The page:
Perioperative Medicine  |   September 2016
Electronically Mediated Time-out Initiative to Reduce the Incidence of Wrong Surgery: An Interventional Observational Study
Author Notes
  • From the Departments of Anesthesiology (B.S.R., R.B., J.P.W., J.M.E., N.P., W.S.S.), Biostatistics (M.S.S.), and Biomedical Informatics (J.P.W., J.M.E., W.S.S.), Vanderbilt University School of Medicine, Nashville, Tennessee.
  • This article is featured in “This Month in Anesthesiology,” page 1A.
    This article is featured in “This Month in Anesthesiology,” page 1A.×
  • Submitted for publication August 31, 2015. Accepted for publication May 11, 2016.
    Submitted for publication August 31, 2015. Accepted for publication May 11, 2016.×
  • Address correspondence to Dr. Rothman: Department of Anesthesiology, Vanderbilt University School of Medicine, 1301 Medical Center Drive, 4648 TVC, Nashville, Tennessee 37212. brian.rothman@vanderbilt.edu. Information on purchasing reprints may be found at www.anesthesiology.org or on the masthead page at the beginning of this issue. Anesthesiology’s articles are made freely accessible to all readers, for personal use only, 6 months from the cover date of the issue.
Article Information
Perioperative Medicine / Clinical Science / Patient Safety / Quality Improvement
Perioperative Medicine   |   September 2016
Electronically Mediated Time-out Initiative to Reduce the Incidence of Wrong Surgery: An Interventional Observational Study
Anesthesiology 9 2016, Vol.125, 484-494. doi:10.1097/ALN.0000000000001194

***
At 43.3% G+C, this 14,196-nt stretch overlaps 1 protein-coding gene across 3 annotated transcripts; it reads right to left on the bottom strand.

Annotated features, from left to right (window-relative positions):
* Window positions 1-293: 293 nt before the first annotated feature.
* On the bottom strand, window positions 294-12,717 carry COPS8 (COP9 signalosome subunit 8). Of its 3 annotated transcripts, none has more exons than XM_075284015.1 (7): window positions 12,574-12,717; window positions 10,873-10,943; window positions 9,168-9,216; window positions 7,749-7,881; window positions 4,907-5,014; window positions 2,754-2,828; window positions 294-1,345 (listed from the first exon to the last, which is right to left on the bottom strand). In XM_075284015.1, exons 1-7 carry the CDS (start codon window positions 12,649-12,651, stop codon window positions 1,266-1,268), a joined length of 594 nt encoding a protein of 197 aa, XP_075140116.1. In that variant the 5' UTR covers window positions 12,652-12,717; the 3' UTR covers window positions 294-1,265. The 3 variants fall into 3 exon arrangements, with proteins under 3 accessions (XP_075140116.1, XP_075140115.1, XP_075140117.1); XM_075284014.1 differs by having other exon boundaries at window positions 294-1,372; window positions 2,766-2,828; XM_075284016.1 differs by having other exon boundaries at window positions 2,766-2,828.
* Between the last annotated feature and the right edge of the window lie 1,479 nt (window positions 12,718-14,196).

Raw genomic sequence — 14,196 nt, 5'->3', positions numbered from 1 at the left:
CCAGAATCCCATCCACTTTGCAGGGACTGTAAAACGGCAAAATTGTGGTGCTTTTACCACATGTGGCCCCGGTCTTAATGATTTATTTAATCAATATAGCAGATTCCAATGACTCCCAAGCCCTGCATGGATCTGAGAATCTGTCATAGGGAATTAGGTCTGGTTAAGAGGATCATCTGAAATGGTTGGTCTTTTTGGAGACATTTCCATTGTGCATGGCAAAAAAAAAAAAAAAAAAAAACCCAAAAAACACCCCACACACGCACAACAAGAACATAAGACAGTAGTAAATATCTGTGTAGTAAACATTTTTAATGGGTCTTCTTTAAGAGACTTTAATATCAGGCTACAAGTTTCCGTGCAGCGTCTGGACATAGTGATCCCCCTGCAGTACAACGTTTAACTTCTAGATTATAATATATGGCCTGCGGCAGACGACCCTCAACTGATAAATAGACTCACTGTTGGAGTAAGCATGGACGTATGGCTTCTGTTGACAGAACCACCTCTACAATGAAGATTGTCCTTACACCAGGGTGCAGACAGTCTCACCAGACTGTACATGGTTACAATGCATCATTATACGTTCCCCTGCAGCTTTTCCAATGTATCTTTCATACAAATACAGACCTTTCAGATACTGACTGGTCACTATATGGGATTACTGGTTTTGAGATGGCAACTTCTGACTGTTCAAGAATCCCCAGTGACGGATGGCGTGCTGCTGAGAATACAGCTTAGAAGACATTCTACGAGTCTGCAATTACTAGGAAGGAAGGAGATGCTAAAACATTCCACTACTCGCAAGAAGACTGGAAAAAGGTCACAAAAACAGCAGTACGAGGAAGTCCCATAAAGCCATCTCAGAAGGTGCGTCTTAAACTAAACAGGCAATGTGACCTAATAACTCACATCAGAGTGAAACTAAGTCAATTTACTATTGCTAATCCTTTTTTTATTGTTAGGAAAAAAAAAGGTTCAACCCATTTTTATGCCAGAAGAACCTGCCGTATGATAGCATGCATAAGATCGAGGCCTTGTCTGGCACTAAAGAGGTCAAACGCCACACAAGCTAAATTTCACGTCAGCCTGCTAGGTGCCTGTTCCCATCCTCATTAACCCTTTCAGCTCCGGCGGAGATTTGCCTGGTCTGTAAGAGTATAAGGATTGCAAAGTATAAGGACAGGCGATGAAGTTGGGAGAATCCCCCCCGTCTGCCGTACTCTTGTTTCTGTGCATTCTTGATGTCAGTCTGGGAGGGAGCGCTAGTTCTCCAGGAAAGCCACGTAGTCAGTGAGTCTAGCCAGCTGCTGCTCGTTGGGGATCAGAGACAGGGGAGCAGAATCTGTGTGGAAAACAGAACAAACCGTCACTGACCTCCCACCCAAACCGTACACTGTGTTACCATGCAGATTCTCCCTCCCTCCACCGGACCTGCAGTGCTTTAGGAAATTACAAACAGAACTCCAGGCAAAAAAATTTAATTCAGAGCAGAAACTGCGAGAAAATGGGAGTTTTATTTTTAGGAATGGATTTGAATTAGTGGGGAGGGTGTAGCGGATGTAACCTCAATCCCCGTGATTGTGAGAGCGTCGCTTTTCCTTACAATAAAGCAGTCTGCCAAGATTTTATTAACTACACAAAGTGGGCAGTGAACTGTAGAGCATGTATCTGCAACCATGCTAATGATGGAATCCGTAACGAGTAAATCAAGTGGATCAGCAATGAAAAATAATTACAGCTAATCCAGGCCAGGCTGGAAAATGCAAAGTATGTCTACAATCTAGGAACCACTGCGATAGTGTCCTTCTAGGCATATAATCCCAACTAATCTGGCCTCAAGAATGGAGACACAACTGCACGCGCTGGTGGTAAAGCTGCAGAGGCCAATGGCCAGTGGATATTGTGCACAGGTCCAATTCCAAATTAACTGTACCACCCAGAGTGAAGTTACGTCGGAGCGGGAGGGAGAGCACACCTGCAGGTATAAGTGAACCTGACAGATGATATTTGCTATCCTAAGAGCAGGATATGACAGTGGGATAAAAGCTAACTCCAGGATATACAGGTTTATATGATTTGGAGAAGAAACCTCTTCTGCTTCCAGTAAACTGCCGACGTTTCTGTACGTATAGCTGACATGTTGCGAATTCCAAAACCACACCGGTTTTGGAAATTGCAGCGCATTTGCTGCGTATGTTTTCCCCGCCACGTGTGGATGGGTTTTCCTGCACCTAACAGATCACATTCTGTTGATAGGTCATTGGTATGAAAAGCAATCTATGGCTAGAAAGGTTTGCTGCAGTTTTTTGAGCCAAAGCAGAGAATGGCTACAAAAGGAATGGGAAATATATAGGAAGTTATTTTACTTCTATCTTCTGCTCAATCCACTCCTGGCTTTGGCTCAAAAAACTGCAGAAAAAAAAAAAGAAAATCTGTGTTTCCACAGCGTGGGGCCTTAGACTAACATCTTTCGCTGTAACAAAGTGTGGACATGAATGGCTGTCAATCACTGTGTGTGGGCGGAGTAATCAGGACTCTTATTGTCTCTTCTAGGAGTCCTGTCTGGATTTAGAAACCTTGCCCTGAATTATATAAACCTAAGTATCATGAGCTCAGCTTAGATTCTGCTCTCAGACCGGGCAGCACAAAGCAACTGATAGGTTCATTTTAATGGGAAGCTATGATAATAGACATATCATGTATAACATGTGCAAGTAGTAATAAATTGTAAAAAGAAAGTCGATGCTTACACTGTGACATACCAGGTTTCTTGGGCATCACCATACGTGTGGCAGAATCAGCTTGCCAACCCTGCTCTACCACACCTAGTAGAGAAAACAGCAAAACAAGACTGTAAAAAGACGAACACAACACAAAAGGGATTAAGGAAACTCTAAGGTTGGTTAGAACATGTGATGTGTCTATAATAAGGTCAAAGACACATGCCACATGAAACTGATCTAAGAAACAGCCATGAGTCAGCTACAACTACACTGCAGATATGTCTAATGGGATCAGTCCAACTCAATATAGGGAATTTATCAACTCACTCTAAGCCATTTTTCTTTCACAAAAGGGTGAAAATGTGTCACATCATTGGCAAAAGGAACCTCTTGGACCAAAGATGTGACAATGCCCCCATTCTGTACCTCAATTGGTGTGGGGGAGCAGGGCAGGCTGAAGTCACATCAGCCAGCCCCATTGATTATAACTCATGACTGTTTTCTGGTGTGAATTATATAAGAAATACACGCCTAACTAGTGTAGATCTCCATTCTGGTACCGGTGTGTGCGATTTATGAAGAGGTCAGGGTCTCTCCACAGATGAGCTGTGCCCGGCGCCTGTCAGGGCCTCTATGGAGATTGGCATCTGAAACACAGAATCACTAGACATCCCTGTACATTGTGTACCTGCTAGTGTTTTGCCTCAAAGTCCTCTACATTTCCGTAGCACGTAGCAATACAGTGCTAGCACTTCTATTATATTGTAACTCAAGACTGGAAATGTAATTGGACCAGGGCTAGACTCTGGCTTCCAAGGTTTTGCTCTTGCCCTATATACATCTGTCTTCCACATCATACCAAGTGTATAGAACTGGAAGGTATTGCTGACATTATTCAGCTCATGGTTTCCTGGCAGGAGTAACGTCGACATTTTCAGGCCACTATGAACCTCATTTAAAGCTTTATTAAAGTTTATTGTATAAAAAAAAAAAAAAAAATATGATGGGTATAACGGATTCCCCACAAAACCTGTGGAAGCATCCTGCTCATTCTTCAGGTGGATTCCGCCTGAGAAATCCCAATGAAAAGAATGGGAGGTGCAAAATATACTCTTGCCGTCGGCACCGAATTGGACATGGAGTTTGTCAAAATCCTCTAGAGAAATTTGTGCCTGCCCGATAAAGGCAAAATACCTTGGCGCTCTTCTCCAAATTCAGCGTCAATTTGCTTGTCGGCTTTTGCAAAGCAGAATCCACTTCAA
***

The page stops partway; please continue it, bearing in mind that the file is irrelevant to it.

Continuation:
Anesthesiology 9 2016, Vol.125, 484-494. doi:10.1097/ALN.0000000000001194
Abstract

Background: “Wrong surgery” is defined as wrong site, wrong operation, or wrong patient, with estimated incidence up to 1 per 5,000 cases. Responding to national attention on wrong surgery, our objective was to create a care redesign intervention to minimize the rate of wrong surgery.

Methods: The authors created an electronic system using existing intraoperative electronic documentation to present a time-out checklist on large in-room displays. Time-out was dynamically interposed as a forced-function documentation step between “patient-in-operating room” and “incision.” Time to complete documentation was obtained from audit logs. The authors measured the postimplementation wrong surgery rate and used Bayesian methods to compare the pre- and postimplementation rates at our institution. Previous probabilities were selected using wrong surgery rate estimates from the observed performance reported in the literature to generate previous probabilities (4.24 wrong surgeries per 100,000 cases).

Results: No documentation times exceeded 5 min; 97% of documentation tasks were completed within 2 min. The authors performed 243,939 operations over 5 yr using the system, with zero wrong surgeries, compared with 253,838 operations over 6 yr with two wrong surgeries before implementation. Bayesian analysis suggests an 84% probability that the postimplementation wrong rate is lower than baseline. However, given the rarity of wrong surgery in our sample, there is substantial uncertainty. The total system-development cost was $34,000, roughly half the published cost of one weighted median settlement for wrong surgery.

Conclusion: Implementation of a forced-completion electronically mediated time-out process before incision is feasible, but it is unclear whether true performance improvements occur.